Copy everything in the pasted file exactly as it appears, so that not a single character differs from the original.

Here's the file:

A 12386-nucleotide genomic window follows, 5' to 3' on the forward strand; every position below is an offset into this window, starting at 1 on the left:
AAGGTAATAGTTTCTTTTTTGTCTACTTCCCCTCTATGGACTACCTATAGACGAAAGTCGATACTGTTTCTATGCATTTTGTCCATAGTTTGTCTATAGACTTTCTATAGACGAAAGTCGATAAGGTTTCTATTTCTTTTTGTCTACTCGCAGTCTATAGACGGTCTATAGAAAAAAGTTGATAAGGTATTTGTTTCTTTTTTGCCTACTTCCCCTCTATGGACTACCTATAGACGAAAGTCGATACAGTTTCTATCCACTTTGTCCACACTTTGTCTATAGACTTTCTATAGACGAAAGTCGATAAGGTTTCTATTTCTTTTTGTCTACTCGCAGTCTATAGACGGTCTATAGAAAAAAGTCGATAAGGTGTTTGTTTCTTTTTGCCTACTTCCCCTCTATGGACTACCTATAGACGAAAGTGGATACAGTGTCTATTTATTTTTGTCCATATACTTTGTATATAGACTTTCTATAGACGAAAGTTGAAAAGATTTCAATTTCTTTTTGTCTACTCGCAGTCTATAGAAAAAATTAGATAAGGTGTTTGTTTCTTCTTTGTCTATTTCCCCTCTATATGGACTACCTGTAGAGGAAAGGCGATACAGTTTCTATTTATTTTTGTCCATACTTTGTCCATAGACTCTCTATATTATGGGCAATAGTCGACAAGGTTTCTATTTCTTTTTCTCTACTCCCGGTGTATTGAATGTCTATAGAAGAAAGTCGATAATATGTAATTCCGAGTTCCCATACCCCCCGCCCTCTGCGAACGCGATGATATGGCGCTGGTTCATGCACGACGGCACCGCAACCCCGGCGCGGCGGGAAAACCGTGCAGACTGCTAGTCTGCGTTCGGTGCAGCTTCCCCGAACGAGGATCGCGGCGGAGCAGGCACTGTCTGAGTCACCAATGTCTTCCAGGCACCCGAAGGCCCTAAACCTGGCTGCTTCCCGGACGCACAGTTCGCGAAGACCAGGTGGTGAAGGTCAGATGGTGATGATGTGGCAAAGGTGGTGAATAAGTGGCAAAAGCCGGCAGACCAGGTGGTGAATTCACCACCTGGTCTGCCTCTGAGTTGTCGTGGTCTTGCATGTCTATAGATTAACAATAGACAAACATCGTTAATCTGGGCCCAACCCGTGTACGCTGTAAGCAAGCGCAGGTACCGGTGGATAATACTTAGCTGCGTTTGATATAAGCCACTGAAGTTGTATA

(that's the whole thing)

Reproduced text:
A 12386-nucleotide genomic window follows, 5' to 3' on the forward strand; every position below is an offset into this window, starting at 1 on the left:
AAGGTAATAGTTTCTTTTTTGTCTACTTCCCCTCTATGGACTACCTATAGACGAAAGTCGATACTGTTTCTATGCATTTTGTCCATAGTTTGTCTATAGACTTTCTATAGACGAAAGTCGATAAGGTTTCTATTTCTTTTTGTCTACTCGCAGTCTATAGACGGTCTATAGAAAAAAGTTGATAAGGTATTTGTTTCTTTTTTGCCTACTTCCCCTCTATGGACTACCTATAGACGAAAGTCGATACAGTTTCTATCCACTTTGTCCACACTTTGTCTATAGACTTTCTATAGACGAAAGTCGATAAGGTTTCTATTTCTTTTTGTCTACTCGCAGTCTATAGACGGTCTATAGAAAAAAGTCGATAAGGTGTTTGTTTCTTTTTGCCTACTTCCCCTCTATGGACTACCTATAGACGAAAGTGGATACAGTGTCTATTTATTTTTGTCCATATACTTTGTATATAGACTTTCTATAGACGAAAGTTGAAAAGATTTCAATTTCTTTTTGTCTACTCGCAGTCTATAGAAAAAATTAGATAAGGTGTTTGTTTCTTCTTTGTCTATTTCCCCTCTATATGGACTACCTGTAGAGGAAAGGCGATACAGTTTCTATTTATTTTTGTCCATACTTTGTCCATAGACTCTCTATATTATGGGCAATAGTCGACAAGGTTTCTATTTCTTTTTCTCTACTCCCGGTGTATTGAATGTCTATAGAAGAAAGTCGATAATATGTAATTCCGAGTTCCCATACCCCCCGCCCTCTGCGAACGCGATGATATGGCGCTGGTTCATGCACGACGGCACCGCAACCCCGGCGCGGCGGGAAAACCGTGCAGACTGCTAGTCTGCGTTCGGTGCAGCTTCCCCGAACGAGGATCGCGGCGGAGCAGGCACTGTCTGAGTCACCAATGTCTTCCAGGCACCCGAAGGCCCTAAACCTGGCTGCTTCCCGGACGCACAGTTCGCGAAGACCAGGTGGTGAAGGTCAGATGGTGATGATGTGGCAAAGGTGGTGAATAAGTGGCAAAAGCCGGCAGACCAGGTGGTGAATTCACCACCTGGTCTGCCTCTGAGTTGTCGTGGTCTTGCATGTCTATAGATTAACAATAGACAAACATCGTTAATCTGGGCCCAACCCGTGTACGCTGTAAGCAAGCGCAGGTACCGGTGGATAATACTTAGCTGCGTTTGATATAAGCCACTGAAGTTGTATA